Chronicles of Sadie

The Sleeping Miracle

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The first few weeks at home with a newborn are a seismic shift in attitude, emotion, and most noticeably, schedule. Your “old” life of television-watching, meal-eating, casual talks on the veranda (okay, so we don’t actually have a veranda), and impromptu trips to go fetch ice cream or rent movies happen in very small windows of opportunity called nap times.

The moment the delicate space-time continuum is appeased yet again and those little eye lids begrudgingly agree to shut, Mommy and Daddy tiptoe gingerly through her room after laying her down. One must be careful not to inadvertently step on a stuffed animal or toy with a squeaker or an electronic flasher and thus disrupt the fragile equilibrium of nap time and send “crying arrows” flying from the crib like the first scene in Raiders of the Lost Ark. 

Okay, so maybe I exaggerate just a bit—there are no arrows; but you get the point. Nap time is the only semblance left of the old way of living. And come on, it’s really only a figurehead of what once was. We didn’t have to whisper in the old days. Or lie down in exhaustion because we had not had a full-night’s sleep in four weeks. Or clean dried spit-up off the floor. Truth be told, the nap time as a return to normalcy is but an illusion—a moment of self-deception in which exhausted parents attempt to relive the glory days.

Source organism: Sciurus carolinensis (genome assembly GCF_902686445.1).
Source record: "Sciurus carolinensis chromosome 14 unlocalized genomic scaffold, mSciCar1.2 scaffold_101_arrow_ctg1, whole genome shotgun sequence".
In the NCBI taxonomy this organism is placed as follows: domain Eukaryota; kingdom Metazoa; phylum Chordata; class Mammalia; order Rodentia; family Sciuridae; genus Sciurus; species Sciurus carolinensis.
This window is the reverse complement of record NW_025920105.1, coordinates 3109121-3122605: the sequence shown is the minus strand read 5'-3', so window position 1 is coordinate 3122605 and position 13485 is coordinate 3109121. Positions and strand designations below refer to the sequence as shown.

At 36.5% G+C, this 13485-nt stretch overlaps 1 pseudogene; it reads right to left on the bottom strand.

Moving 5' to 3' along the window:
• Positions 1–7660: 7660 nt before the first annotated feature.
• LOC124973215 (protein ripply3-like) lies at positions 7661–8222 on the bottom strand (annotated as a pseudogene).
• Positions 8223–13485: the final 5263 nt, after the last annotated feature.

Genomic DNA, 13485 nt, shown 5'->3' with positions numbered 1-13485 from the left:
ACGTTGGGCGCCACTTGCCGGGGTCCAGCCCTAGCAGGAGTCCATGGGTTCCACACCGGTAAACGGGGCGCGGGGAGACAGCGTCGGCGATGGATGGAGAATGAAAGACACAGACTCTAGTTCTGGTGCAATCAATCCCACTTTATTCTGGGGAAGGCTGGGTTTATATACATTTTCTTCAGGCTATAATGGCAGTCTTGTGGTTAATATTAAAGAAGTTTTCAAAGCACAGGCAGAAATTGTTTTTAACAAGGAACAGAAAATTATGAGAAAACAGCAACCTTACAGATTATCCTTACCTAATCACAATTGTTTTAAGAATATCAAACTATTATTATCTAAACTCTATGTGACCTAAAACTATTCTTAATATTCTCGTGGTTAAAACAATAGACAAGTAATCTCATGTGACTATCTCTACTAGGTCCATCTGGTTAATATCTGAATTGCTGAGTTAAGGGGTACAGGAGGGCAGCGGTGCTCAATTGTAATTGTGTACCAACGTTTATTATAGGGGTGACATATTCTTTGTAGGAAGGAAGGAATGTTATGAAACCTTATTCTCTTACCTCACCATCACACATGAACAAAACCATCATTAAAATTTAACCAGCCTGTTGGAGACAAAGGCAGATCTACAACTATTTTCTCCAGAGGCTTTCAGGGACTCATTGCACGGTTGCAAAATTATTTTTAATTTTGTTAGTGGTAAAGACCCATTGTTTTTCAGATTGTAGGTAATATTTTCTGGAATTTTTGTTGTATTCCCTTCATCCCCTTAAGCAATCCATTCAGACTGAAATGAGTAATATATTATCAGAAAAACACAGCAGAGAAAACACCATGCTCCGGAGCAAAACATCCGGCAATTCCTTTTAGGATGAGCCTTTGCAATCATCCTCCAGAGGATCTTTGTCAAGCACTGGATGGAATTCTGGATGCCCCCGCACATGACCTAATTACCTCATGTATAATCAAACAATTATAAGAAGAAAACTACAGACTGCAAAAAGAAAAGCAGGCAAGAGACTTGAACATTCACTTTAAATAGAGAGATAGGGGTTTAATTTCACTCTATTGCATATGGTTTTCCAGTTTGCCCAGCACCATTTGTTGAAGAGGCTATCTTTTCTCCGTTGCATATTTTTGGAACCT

Of course I jest because these are the best of the glory days. For all you would-be parents out there who quiver at the horror stories of babydom, don’t listen to the critics. Parenting a piece of cake (wink, wink.)

Okay so it may not all be simple, but life around the Driver house did experience a sizable emotional upswing in Sadie’s fifth week of life “on the outside.”  Up to that point, we were accustomed to having Sadie safely tucked into her crib around 8:00 pm. In the first week or so, you could count on being awakened around 11:00 pm for a much-needed feeding and then again somewhere around 2:00 or 3:00 am. Then, you could plan on enjoying three or maybe even four luxurious hours of uninterrupted snoozing before the 6:00 or 7:00 am feeding.

Enter five-week-old Sadie, center stage—the only place on our stage she has ever been. Laura and I collapsed—I mean “lay down”—to go to sleep as usual. By this point, it was not unusual for Sadie to skip the 11:00 pm feeding and sleep on through until about 3:00 or 4:00 am. This was already feeling like heaven! If you played your cards right and completely sacrificed your personal and social time, you might snag a whole five hours of sleep. Anywho, we lay down one night when low and behold, the middle of the night feeding cry never came. Sadie slept all the way through the night!